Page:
Your guide to supermarkets in the Netherlands

You can feel it, pumping slowly through your veins, the thick sludge of cholesterol built from an endless stream of kroketten, frikandellen, patat met mayo and bier. It’s slowly killing you, every bite you take, your vision has reduced to shades of grey, you sweat deep-fryer fat and when you let one rip seagulls and pigeons swoop in. Why are you doing this to yourself? Because you’re in the Netherlands and you don’t always know where you should buy your food from because there are too many places. Well, fear not. This is your guide to supermarkets in the Netherlands – the posh, commonplace and budget! We’re going to – de supermarkt! Because I like hummus and bread and cheese.

The Snack Wall. Once you snack, you keep coming back. ©Photocapy/Flickr

The ‘Posh’ (and more pricey) supermarkets

So you’ve got some extra cash laying around from a successful bank robbery and want to spend it on food?


Although Marqt only has a few supermarkets, it deserves a special mention as it’s Valhalla for everyone looking to buy biological and vegan foods and everything else that requires sweaters made from Llama-wool.

All the products you will find at this supermarket are high quality and organic with ample of vegan and vegetarian options. If you and herbivores desire to eat it, then I can almost guarantee this place has it!

Marqt is a niche supermarket and charges like one too – I once bought a pack of cookies and the receipt looked like my phone number. On the upside, the service and crowd there is super clean, quiet, helpful and if you’re looking for a hot boyfriend or girlfriend of matching diet, hang around a Marqt!

You can find most Marqt stores in Amsterdam but they have several locations throughout the Randstad-cities.

A customer browsing the Vegan foods section at Marqt.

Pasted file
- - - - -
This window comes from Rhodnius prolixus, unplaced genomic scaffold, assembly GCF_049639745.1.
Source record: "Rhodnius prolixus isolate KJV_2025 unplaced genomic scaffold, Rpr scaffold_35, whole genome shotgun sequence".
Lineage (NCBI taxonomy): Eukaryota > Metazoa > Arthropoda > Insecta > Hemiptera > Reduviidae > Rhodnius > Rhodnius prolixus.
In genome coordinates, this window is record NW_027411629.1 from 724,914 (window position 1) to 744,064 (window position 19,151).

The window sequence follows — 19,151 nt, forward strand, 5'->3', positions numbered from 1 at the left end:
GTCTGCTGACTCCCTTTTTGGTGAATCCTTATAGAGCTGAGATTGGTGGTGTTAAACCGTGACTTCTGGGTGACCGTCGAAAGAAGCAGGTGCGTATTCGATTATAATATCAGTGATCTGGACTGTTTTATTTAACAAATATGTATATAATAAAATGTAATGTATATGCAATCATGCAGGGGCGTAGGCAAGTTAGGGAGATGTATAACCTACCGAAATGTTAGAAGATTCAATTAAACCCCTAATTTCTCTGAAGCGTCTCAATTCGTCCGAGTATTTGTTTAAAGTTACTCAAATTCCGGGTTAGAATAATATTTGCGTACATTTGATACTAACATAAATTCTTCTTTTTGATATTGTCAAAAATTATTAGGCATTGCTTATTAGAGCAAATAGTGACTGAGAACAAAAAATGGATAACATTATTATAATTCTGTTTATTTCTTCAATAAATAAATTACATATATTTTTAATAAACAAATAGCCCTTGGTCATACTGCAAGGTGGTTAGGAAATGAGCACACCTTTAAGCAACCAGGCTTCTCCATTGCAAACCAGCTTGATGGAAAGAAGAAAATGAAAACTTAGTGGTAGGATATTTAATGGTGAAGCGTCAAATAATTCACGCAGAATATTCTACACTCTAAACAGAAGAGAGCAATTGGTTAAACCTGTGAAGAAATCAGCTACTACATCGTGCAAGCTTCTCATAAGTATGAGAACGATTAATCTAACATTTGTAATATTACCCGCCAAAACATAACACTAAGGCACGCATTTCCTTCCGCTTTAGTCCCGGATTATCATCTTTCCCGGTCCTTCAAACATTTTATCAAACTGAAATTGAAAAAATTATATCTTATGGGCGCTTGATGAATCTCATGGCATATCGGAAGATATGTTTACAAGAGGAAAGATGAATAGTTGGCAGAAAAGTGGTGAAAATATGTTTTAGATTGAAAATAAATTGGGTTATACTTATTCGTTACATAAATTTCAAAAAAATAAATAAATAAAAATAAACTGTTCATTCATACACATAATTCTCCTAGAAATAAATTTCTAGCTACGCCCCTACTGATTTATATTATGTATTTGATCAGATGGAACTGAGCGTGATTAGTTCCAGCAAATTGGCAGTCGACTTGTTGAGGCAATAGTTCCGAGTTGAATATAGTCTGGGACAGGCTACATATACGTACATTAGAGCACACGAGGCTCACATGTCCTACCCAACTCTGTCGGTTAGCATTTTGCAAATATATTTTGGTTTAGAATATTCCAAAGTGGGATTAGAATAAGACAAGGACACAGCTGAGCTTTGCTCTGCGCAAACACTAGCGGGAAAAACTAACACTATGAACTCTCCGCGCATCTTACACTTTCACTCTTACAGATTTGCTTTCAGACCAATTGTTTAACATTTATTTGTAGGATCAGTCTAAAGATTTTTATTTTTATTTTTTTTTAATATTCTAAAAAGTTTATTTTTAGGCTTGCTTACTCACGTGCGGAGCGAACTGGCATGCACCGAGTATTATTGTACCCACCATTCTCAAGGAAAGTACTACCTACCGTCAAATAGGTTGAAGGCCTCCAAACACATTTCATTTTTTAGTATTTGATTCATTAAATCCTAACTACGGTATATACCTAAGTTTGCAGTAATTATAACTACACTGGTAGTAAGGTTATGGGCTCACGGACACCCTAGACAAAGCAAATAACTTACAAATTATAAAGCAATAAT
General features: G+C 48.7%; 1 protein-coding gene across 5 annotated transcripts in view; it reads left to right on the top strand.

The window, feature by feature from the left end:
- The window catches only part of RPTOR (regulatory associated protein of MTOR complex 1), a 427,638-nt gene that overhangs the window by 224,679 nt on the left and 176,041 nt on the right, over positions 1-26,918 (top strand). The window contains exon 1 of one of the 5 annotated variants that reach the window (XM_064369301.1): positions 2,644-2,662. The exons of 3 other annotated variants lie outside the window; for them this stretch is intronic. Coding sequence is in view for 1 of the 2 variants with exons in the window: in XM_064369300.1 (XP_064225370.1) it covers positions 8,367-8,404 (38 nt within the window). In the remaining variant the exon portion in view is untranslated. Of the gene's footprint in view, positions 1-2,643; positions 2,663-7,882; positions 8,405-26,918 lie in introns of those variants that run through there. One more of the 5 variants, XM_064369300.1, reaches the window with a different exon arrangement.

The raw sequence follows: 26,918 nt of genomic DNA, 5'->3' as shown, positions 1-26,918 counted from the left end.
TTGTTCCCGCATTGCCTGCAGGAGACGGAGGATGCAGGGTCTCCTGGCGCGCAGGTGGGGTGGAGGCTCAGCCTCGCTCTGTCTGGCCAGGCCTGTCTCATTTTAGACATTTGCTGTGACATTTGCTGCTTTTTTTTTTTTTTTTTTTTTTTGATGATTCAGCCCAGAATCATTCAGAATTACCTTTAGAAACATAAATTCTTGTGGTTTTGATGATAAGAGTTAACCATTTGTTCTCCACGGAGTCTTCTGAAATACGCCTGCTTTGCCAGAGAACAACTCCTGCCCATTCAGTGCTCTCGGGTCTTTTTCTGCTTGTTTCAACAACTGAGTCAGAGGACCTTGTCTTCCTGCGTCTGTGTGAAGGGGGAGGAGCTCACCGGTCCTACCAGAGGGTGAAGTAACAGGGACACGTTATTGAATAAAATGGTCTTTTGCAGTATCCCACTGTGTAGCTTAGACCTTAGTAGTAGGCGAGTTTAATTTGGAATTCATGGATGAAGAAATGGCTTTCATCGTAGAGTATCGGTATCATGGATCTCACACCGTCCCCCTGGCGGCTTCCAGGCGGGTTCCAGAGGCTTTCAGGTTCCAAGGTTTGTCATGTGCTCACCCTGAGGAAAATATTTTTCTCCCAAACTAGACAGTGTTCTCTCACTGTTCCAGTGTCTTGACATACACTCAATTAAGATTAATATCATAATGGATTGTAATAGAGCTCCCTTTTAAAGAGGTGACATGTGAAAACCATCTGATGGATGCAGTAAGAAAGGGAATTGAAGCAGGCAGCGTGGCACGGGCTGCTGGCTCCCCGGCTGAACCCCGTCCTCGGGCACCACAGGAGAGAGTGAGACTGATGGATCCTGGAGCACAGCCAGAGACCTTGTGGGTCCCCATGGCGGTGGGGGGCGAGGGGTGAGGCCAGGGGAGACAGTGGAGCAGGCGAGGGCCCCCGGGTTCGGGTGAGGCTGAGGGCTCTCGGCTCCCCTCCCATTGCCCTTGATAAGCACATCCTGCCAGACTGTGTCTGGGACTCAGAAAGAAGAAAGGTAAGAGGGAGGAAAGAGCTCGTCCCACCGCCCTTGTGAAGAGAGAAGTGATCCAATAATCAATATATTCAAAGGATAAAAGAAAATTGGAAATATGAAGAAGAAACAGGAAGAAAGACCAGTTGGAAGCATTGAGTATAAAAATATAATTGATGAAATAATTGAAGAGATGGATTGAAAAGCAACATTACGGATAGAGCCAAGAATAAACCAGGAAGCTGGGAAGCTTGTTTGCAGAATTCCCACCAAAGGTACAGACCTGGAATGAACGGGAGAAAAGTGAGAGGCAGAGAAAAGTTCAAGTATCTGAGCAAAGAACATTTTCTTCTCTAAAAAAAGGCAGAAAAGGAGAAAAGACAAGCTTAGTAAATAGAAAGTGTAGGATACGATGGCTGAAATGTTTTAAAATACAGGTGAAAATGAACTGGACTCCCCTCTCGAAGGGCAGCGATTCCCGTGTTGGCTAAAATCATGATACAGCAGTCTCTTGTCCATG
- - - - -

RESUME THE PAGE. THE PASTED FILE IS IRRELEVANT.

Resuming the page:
This one’s a bit of a cheat, because it’s a subsidiary of Jumbo. Foodmarkt is mostly comparable to the quality supermarkets seen in the US and Canada – boasting huge halls and having a selection of products that dazzles the mind. Though their selection of biological and vegetarian/vegan isn’t as broad as Marqt, you will still be able to find just about everything at Foodmarkt. The supermarket is successfully designed much to look like an indoor market and offers a very high standard of products as well as most common A-brands you will find in other stores. Foodmarkt does charge a bit more than the regular supermarket but not as much as Markt. Oh, and take it from my experience – their parking lots are huge, especially the one in Amsterdam-Noord, be prepared to circle thirty times and pass equally confused drivers.


There isn’t an awful lot to say about this supermarket other than that it’s genuinely a quality supermarket. It doesn’t tend to offer any out of the ordinary brands but the store’s produce, bakery and meat are excellent quality (better than most other stores). However, just like its previous two competitors Plus has a minus in pricing but they have really great discounts on a regular basis. So even when on a budget, keep an eye out for Plus’s discounts.